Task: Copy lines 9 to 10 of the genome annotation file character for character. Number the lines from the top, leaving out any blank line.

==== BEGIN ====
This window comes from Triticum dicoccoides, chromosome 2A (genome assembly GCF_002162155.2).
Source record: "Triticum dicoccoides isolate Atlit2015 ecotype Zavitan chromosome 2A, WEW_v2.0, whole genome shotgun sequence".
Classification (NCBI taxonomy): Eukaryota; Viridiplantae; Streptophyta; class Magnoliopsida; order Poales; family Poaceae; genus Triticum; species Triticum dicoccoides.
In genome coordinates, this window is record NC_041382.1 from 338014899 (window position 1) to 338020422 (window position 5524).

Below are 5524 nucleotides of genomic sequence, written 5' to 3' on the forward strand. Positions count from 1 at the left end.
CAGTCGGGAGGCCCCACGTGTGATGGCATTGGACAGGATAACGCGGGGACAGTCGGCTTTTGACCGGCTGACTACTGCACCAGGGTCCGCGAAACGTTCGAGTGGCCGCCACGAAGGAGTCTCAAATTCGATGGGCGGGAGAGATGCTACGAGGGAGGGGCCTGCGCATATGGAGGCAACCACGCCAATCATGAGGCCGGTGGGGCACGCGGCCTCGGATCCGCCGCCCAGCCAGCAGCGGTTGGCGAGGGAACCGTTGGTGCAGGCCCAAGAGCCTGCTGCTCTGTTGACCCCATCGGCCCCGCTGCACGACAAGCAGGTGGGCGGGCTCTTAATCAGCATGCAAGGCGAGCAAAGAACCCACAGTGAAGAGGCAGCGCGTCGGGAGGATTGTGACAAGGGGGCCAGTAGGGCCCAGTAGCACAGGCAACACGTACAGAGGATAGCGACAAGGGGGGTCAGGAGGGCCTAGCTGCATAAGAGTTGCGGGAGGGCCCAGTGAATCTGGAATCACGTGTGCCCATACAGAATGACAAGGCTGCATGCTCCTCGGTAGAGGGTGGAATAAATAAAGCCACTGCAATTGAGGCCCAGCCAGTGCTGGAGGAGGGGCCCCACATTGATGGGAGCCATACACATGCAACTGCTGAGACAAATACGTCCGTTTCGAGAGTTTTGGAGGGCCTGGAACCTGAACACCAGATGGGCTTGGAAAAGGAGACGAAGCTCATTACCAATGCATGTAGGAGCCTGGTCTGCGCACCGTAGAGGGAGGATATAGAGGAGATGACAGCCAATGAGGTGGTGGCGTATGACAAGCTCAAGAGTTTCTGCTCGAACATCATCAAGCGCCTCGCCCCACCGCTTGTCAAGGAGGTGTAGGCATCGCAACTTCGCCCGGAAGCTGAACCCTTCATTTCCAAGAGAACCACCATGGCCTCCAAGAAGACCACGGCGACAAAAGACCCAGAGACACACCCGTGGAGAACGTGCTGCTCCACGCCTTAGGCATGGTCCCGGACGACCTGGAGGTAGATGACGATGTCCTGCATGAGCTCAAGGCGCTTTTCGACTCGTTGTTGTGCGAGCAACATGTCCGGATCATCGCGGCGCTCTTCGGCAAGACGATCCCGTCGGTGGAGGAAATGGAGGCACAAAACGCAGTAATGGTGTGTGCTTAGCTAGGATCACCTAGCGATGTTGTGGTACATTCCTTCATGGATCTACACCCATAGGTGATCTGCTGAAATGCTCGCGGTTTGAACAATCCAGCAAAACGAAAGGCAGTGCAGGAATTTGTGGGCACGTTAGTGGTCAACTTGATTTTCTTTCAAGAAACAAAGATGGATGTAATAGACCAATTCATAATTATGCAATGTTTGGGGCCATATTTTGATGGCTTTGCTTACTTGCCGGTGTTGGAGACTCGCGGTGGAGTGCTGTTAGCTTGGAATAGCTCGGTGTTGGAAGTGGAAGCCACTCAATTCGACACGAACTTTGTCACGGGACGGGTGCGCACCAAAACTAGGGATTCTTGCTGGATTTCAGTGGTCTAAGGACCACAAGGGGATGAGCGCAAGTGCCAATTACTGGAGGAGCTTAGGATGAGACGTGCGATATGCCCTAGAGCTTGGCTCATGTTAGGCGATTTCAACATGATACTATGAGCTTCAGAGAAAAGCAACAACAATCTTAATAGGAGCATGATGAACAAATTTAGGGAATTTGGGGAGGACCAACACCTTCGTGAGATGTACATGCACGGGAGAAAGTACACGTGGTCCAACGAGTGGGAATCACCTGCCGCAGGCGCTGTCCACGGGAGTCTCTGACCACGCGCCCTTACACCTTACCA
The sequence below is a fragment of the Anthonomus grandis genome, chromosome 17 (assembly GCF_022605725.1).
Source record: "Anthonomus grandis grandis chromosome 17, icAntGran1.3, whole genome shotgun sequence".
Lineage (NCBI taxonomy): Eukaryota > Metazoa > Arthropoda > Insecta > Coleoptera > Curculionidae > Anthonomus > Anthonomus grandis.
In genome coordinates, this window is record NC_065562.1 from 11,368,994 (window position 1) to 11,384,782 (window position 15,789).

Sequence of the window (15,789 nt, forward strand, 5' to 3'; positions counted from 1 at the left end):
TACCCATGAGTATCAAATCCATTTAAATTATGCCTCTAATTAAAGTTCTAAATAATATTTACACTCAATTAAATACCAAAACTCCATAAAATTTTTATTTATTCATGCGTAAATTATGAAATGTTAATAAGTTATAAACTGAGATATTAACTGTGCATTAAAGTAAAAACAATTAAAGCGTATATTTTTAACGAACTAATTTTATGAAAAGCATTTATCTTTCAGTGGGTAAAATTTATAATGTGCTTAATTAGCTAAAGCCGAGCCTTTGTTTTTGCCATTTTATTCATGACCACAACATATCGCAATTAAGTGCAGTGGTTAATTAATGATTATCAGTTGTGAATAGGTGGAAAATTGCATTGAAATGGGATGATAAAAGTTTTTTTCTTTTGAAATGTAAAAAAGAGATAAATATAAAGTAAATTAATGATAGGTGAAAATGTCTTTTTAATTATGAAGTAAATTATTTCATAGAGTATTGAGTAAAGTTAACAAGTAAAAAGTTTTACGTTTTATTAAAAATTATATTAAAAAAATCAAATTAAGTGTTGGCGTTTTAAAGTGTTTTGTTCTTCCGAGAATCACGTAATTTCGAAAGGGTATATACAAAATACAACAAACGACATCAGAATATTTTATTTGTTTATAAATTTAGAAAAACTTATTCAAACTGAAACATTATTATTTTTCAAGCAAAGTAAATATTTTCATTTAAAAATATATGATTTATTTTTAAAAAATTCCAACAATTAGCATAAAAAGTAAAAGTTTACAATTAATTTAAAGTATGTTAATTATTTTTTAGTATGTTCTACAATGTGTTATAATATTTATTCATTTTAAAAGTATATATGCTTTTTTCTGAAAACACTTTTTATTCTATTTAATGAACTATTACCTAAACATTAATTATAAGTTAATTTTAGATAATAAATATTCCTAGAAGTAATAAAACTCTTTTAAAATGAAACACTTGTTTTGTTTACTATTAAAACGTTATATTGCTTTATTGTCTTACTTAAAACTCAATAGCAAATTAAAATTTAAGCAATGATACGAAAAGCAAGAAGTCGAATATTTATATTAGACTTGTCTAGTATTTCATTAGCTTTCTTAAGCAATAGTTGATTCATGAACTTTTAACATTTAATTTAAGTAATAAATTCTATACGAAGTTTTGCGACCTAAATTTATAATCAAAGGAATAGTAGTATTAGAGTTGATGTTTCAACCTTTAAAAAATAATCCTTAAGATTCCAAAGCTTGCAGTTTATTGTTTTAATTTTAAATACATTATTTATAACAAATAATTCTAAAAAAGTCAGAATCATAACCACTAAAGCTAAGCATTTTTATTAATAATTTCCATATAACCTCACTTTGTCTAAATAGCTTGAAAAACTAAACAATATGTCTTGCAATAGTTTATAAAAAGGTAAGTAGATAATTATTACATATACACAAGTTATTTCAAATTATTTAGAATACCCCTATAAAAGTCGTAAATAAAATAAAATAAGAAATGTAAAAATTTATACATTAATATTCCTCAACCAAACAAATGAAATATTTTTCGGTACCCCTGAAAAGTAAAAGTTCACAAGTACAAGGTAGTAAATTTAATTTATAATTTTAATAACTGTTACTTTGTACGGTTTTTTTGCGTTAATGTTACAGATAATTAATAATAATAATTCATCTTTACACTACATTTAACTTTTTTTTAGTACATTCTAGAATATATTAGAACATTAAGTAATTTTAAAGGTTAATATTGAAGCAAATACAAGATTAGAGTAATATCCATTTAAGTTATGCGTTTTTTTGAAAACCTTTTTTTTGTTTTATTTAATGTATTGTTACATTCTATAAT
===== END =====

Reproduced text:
Lineage (NCBI taxonomy): Eukaryota > Metazoa > Arthropoda > Insecta > Coleoptera > Curculionidae > Anthonomus > Anthonomus grandis.
In genome coordinates, this window is record NC_065562.1 from 11,368,994 (window position 1) to 11,384,782 (window position 15,789).